Both the issuer and the merchant are aware of this phenomenon. Mr. Liu’s heart rate barely elevated. It was if the experience had no consequence or friction. “Why are you so nervous? I’m the one paying”, Mr Liu exclaimed to his Hong Kong bidder, “and I’m not even nervous. Just buy it.”

Rewards points. It’s like eating celery. I’m losing weight while I chew.

THE BREAKDOWN

Initiation and Annual Fees

In the US this card has an initiation fee of $7500 and an annual fee of $2500 no matter what you buy. There is an annual purchase expectation around 200k. In China the banks have a licensing agreement with Amex and the conversion come out to slightly less. Since the owner in this purchase is a billionaire this is pennies to you and me so we won’t even consider the impact as more than pocket change. I’ll let it slide. $0 effect.

Reward Redemption Fees

He and his wife can ask to waive these or use their abundance of awards to pay for these so they don’t have to reach into their pocket. You and me. We pay out of pocket. They are between $20 and $50 for this “free money”. Just be ready to book your flight 1 year in advance and remember the block out dates. Also, remember the issuer can change these terms anytime they want to suit their needs so keep logging into your credit card account for stimulating reading on their Terms of Service for the bank you do business with and the airline you are flying on.

Foreign Transaction Fees

This one is killer. It’s between 2-3% on your purchase. Who can do the math? That’s $5.1 million dollars in fees. And if you think they will give him a break because he is a billionaire think again. What sane person would loan someone 170 million dollars passing through a Chinese and American banks and not want their cut. Think about it. 170 million just in inflation over 1 year of time. Put it in the most conservative Treasury Bond and you would make a few points. Conclusion no discounts. Banks have bills to pay. Cost: $5.1 million dollars to Mr. Liu

Interest Rate

As noted by his wife Ms. Wang. They don’t have 170 million dollar lying around so the wise thing to do is pay this off in a year. 12 months makes our calculations quite easy then. Lets hope they aren’t late on a payment. As I type this blog entry the average credit card rate is 15.1%. I’m feeling generous I’ll shave off .1 for a round 15%. After all Mr. Liu seems like a regular guy. He smokes cigarettes and used to drive a taxi.

If he pays it off in one year without late fees his interest will be $25.5 million dollars.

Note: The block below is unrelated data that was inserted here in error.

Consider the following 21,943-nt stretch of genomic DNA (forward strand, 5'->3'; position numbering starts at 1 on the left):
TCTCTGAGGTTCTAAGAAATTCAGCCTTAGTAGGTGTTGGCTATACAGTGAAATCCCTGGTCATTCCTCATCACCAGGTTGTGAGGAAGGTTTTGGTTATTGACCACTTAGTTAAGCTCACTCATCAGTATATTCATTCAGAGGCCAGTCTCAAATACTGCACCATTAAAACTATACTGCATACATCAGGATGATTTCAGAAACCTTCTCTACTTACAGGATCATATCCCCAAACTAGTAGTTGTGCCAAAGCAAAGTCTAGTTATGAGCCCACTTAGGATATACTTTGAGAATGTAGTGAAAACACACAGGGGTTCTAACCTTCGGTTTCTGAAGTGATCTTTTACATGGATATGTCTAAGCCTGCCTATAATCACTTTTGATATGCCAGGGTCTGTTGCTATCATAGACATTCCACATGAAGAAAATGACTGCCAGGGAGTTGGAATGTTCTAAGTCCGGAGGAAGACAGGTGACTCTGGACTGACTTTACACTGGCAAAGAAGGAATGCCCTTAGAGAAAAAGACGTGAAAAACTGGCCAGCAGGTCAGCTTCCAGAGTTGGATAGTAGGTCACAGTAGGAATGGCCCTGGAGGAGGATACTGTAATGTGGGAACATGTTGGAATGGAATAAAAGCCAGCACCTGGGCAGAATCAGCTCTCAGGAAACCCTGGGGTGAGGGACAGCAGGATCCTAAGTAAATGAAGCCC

The Cost

He will have paid out a total of $30.6 million dollars in fees and interest rates a year from now just on one purchase. I don’t know what they spend on groceries. If I’m American Express I’ll waive his annual $2,500 fee for this year. No problem

The Holy Grail: Reward Miles Breakdown

Let’s break down the miles. He spent $200 million dollars to get these rewards points. $170 Million Purchase and $30 Million in fees and interest. With 2 weeks notice you can fly First class from Miami to Sydney on American Airlines for $15k in cash. In this scenario he could fly half way around the world and back. To get value from his rewards he will need to fly 2000 times to pay off his $30 million dollars in interest and fees.

If he flies around the world once a week for 52 weeks it will take him 38 years to get his moneys worth. By the time he is adjusted for jet lag he will have to fly again to his next destination. At that rate he might as well get a job with the airline. He will be ahead of the game since he will be collecting a salary.

Oh you say but it is for his family. So divide that by wife, kids and grandchildren. Because we all know how pleasant it is flying long distances with young children who are jet lagged. The kids will have no time for school or friends since they will be busy redeeming their good fortune over the next 4 decades.

One Last Thing: The Artwork

If he stays true to his word and does not sell the art in the future. Add another 180 years of year round travel to his travel regiment. Mr. Liu and his wife are 52 years old. They will have travel miles in their family for generations. Unless of course one of these airlines goes out of business or merges with anther airline and drops their rewards programs. Nah, that will never happen. Right?

All this leaves me with only one question: “What’s in your wallet?”

Brian Lutz / Backhand City / Business